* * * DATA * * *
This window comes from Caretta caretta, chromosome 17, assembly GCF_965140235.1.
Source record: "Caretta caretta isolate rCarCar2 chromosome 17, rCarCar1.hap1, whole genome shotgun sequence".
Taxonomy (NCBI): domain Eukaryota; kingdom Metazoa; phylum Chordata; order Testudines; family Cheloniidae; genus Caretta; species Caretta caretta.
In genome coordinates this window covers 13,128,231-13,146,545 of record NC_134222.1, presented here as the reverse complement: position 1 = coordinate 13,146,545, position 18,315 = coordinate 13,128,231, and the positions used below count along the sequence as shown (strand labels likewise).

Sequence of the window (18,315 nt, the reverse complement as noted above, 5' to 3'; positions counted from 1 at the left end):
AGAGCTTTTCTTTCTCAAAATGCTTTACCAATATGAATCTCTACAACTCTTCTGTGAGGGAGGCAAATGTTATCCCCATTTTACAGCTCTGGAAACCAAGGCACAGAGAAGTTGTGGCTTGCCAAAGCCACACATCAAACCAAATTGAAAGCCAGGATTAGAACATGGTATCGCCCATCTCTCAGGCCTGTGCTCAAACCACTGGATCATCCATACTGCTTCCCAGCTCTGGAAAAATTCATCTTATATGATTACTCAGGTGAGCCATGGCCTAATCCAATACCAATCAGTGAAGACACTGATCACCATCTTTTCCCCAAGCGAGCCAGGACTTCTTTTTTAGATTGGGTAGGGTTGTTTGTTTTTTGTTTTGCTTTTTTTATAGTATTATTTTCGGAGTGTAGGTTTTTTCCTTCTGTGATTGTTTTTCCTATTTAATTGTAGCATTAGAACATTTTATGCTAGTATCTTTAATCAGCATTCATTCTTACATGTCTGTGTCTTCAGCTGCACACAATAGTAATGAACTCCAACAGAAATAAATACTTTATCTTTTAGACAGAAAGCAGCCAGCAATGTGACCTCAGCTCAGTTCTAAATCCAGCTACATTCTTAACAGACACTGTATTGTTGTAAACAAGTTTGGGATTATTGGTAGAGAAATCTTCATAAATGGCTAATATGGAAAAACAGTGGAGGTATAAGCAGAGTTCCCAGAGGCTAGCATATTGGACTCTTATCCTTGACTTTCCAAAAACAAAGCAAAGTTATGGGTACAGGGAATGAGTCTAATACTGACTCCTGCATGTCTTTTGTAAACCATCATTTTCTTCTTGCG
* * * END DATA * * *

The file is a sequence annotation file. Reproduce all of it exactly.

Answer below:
This window comes from Caretta caretta, chromosome 17, assembly GCF_965140235.1.
Source record: "Caretta caretta isolate rCarCar2 chromosome 17, rCarCar1.hap1, whole genome shotgun sequence".
Taxonomy (NCBI): domain Eukaryota; kingdom Metazoa; phylum Chordata; order Testudines; family Cheloniidae; genus Caretta; species Caretta caretta.
In genome coordinates this window covers 13,128,231-13,146,545 of record NC_134222.1, presented here as the reverse complement: position 1 = coordinate 13,146,545, position 18,315 = coordinate 13,128,231, and the positions used below count along the sequence as shown (strand labels likewise).

Sequence of the window (18,315 nt, the reverse complement as noted above, 5' to 3'; positions counted from 1 at the left end):
AGAGCTTTTCTTTCTCAAAATGCTTTACCAATATGAATCTCTACAACTCTTCTGTGAGGGAGGCAAATGTTATCCCCATTTTACAGCTCTGGAAACCAAGGCACAGAGAAGTTGTGGCTTGCCAAAGCCACACATCAAACCAAATTGAAAGCCAGGATTAGAACATGGTATCGCCCATCTCTCAGGCCTGTGCTCAAACCACTGGATCATCCATACTGCTTCCCAGCTCTGGAAAAATTCATCTTATATGATTACTCAGGTGAGCCATGGCCTAATCCAATACCAATCAGTGAAGACACTGATCACCATCTTTTCCCCAAGCGAGCCAGGACTTCTTTTTTAGATTGGGTAGGGTTGTTTGTTTTTTGTTTTGCTTTTTTTATAGTATTATTTTCGGAGTGTAGGTTTTTTCCTTCTGTGATTGTTTTTCCTATTTAATTGTAGCATTAGAACATTTTATGCTAGTATCTTTAATCAGCATTCATTCTTACATGTCTGTGTCTTCAGCTGCACACAATAGTAATGAACTCCAACAGAAATAAATACTTTATCTTTTAGACAGAAAGCAGCCAGCAATGTGACCTCAGCTCAGTTCTAAATCCAGCTACATTCTTAACAGACACTGTATTGTTGTAAACAAGTTTGGGATTATTGGTAGAGAAATCTTCATAAATGGCTAATATGGAAAAACAGTGGAGGTATAAGCAGAGTTCCCAGAGGCTAGCATATTGGACTCTTATCCTTGACTTTCCAAAAACAAAGCAAAGTTATGGGTACAGGGAATGAGTCTAATACTGACTCCTGCATGTCTTTTGTAAACCATCATTTTCTTCTTGCG